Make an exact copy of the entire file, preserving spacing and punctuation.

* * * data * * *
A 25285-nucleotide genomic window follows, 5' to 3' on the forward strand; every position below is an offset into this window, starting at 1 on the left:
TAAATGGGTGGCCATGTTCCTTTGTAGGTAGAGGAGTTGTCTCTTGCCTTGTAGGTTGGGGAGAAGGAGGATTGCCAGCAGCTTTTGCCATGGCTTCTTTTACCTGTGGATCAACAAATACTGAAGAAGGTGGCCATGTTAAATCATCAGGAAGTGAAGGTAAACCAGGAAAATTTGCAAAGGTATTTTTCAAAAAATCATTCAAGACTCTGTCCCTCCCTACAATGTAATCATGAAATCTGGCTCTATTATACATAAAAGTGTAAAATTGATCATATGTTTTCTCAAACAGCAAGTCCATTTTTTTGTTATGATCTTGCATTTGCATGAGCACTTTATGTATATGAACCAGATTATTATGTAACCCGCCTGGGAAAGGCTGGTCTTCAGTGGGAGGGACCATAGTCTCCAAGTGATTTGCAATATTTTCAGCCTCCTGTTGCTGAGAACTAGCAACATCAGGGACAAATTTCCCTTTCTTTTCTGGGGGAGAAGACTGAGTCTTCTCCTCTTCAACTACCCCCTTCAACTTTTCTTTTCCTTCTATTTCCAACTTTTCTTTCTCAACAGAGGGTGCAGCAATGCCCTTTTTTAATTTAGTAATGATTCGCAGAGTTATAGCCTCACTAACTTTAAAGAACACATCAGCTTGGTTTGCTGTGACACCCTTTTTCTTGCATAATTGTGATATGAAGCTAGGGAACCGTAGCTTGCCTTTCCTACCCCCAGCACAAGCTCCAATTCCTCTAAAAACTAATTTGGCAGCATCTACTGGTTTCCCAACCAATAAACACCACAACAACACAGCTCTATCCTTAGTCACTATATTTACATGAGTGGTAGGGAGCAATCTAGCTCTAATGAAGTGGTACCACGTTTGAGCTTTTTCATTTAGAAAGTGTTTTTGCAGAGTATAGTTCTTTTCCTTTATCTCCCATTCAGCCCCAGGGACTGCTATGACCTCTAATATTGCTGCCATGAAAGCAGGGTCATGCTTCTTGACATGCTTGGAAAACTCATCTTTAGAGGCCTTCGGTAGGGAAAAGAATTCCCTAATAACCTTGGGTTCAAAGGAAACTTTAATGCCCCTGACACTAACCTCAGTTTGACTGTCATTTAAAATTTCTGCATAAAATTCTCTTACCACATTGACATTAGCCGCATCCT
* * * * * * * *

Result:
A 25285-nucleotide genomic window follows, 5' to 3' on the forward strand; every position below is an offset into this window, starting at 1 on the left:
TAAATGGGTGGCCATGTTCCTTTGTAGGTAGAGGAGTTGTCTCTTGCCTTGTAGGTTGGGGAGAAGGAGGATTGCCAGCAGCTTTTGCCATGGCTTCTTTTACCTGTGGATCAACAAATACTGAAGAAGGTGGCCATGTTAAATCATCAGGAAGTGAAGGTAAACCAGGAAAATTTGCAAAGGTATTTTTCAAAAAATCATTCAAGACTCTGTCCCTCCCTACAATGTAATCATGAAATCTGGCTCTATTATACATAAAAGTGTAAAATTGATCATATGTTTTCTCAAACAGCAAGTCCATTTTTTTGTTATGATCTTGCATTTGCATGAGCACTTTATGTATATGAACCAGATTATTATGTAACCCGCCTGGGAAAGGCTGGTCTTCAGTGGGAGGGACCATAGTCTCCAAGTGATTTGCAATATTTTCAGCCTCCTGTTGCTGAGAACTAGCAACATCAGGGACAAATTTCCCTTTCTTTTCTGGGGGAGAAGACTGAGTCTTCTCCTCTTCAACTACCCCCTTCAACTTTTCTTTTCCTTCTATTTCCAACTTTTCTTTCTCAACAGAGGGTGCAGCAATGCCCTTTTTTAATTTAGTAATGATTCGCAGAGTTATAGCCTCACTAACTTTAAAGAACACATCAGCTTGGTTTGCTGTGACACCCTTTTTCTTGCATAATTGTGATATGAAGCTAGGGAACCGTAGCTTGCCTTTCCTACCCCCAGCACAAGCTCCAATTCCTCTAAAAACTAATTTGGCAGCATCTACTGGTTTCCCAACCAATAAACACCACAACAACACAGCTCTATCCTTAGTCACTATATTTACATGAGTGGTAGGGAGCAATCTAGCTCTAATGAAGTGGTACCACGTTTGAGCTTTTTCATTTAGAAAGTGTTTTTGCAGAGTATAGTTCTTTTCCTTTATCTCCCATTCAGCCCCAGGGACTGCTATGACCTCTAATATTGCTGCCATGAAAGCAGGGTCATGCTTCTTGACATGCTTGGAAAACTCATCTTTAGAGGCCTTCGGTAGGGAAAAGAATTCCCTAATAACCTTGGGTTCAAAGGAAACTTTAATGCCCCTGACACTAACCTCAGTTTGACTGTCATTTAAAATTTCTGCATAAAATTCTCTTACCACATTGACATTAGCCGCATCCT